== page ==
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Educators Challenged by Panel to Find Productive Ways to Allow Artificial Intelligence to Expand Horizons for Teachers and Students

Andrew Ko, founder of Kovexa, talks during the "AI in Schools: Bridging Policy Innovation Practices and Measuring for Districts (part one)" session Wednesday at the 2024 National Conference on Education. Photo by Howard Lipin.

Artificial intelligence has become an omnipresent, innovative technology that is leaving educators wondering, “Will AI disrupt schools? And how?”

At an AASA conference session on Thursday, “AI in Schools: Bridging Policy, Innovation Practices, and Measuring Impact for Districts,” Ash Vesudeva, senior vice president at the Carnegie Foundation, asked this question before addressing it himself. “The jury is still out” on AI in education, he added, before offering a more fitting question: How can K-12 educators “use and harness the power of AI to … prepare students for college, career and civic life?”

Before yielding to fellow panelists, Vesudeva speculated how schools might embrace this new technology and then adapt it to what already exists, thereby actively shaping the role of AI in the classroom. He asked participants to consider this, all in the name of normalizing the conversation of AI.

Participants had a chance to then put his words into practice and ask the panel questions concerning a variety of topics and their association with AI such as student data and sustainability. One participant in particular was curious about how launching an AI policy in a school or district might look like.

So, now what? Now that AI is a part of the conversation, what steps can educators thus take to harness the power of AI?

Noelle Ellerson Ng, associate executive director for advocacy and governance at AASA, emphasized that “policy is always a path.” She then expertly illustrated how policy provides guardrails and lights the path for schools and districts to implement and use AI to their benefit.

Ellerson Ng recognized how we cannot deny access to AI to our students, saying AI needs to be accepted as a tool for educators to enhance and amplify teaching and administration practices.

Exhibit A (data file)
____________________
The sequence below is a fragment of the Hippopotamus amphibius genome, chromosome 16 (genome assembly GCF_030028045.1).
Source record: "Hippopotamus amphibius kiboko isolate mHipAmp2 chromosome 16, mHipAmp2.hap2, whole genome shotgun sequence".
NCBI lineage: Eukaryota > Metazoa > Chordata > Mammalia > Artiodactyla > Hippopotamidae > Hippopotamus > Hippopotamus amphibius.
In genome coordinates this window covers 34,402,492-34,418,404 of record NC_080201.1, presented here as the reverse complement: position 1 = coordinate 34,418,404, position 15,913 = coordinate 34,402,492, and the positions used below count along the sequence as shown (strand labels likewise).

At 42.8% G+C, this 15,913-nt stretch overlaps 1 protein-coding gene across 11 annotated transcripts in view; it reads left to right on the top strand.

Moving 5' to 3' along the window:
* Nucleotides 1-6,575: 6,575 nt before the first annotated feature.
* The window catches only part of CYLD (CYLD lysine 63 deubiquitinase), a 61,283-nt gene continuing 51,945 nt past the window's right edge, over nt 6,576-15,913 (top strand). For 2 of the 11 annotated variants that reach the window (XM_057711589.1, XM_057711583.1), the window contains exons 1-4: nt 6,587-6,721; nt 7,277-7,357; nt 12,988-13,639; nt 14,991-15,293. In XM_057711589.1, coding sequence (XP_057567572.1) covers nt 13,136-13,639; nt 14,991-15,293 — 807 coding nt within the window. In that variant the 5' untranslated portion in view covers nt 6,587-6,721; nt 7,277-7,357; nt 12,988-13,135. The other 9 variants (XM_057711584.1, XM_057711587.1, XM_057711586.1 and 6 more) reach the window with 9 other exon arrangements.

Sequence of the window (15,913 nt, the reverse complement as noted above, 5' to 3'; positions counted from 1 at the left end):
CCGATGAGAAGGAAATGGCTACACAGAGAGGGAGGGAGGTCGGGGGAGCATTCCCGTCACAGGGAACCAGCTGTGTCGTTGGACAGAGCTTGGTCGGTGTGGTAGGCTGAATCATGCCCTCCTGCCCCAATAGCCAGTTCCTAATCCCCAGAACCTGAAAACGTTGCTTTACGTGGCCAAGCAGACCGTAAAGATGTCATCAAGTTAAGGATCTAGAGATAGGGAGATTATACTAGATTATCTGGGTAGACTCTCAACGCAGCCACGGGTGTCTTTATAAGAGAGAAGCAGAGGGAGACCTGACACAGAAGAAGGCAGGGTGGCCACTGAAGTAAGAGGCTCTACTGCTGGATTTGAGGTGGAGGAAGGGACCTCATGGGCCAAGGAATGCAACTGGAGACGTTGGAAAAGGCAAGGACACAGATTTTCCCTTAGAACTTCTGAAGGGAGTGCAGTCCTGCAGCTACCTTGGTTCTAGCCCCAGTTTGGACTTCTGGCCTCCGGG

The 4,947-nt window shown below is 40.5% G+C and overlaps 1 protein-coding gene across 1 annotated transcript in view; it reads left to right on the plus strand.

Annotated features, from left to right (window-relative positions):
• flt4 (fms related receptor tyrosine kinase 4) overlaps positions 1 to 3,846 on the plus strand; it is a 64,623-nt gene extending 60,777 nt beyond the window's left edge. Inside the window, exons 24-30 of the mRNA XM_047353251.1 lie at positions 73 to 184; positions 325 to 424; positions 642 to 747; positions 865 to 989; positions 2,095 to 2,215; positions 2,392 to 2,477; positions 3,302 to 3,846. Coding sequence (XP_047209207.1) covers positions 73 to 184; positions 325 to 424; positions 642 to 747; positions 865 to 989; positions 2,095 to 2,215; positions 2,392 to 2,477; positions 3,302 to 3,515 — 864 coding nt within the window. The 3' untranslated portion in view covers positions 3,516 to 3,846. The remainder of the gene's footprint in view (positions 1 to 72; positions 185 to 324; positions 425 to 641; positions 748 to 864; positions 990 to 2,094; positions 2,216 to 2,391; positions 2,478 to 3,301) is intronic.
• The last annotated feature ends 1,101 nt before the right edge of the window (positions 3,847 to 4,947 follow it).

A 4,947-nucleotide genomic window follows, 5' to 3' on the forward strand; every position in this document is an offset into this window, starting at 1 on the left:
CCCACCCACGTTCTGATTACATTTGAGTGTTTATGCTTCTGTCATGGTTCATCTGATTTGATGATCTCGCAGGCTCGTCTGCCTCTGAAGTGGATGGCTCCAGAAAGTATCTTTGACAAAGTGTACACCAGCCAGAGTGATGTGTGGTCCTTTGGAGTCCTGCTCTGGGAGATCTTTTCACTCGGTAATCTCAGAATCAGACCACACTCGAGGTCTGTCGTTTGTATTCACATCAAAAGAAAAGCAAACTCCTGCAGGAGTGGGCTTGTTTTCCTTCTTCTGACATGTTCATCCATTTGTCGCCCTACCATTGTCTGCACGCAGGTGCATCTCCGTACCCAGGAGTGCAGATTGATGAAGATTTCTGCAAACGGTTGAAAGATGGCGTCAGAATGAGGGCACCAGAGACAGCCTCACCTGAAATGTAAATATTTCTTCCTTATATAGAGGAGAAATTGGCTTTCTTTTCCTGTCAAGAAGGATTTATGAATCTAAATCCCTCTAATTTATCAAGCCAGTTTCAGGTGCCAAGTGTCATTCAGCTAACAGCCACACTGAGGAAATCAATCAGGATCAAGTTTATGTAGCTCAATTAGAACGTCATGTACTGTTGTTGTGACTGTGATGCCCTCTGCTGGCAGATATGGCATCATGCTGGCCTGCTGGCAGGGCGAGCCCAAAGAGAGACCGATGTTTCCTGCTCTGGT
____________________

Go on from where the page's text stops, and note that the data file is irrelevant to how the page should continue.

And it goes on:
Ash Vasudeva, senior vice president Camegie Foundation moderates the “AI in Schools: Bridging Policy Innovation Practices and Measuring for Districts, (part one)” session with Noelle Ellerson Ng, associate executive director AASA, Phil Ember, senior director innovation MCNC, Ed Dieterle, chief learning scientist Kovexa Solutions, and Andrew Ko, founder Kovexa, right. Photo by Howard Lipin.

Phil Emer, senior director of innovation at MCNC, expanded on the importance of students having reliable and safe access to AI software so that educators may inform students about its proper use. He referenced his work providing safe internet access to schools. He also recognized the ethical ramifications that AI can have, emphasizing that students and teachers are the ones who drive the discussion concerning AI in the classroom.

When used correctly, AI is an asset. Andrew Ko, founder of Kovexa Solutions, said he foresees schools where teachers and administrators can collaborate to use AI technology to their advantage.

Ed Dieterle, chief learning scientist at Kovexa Solutions, corroborated Ko’s sentiment, citing how AI can be used to amplify the already necessary practices for success instruction.

He made it clear that educators should not discourage but rather promote the use of and access to AI technologies.

(Bradley Beggs is a reporter for Conference Daily Online and a master’s student at University of California at San Diego.)

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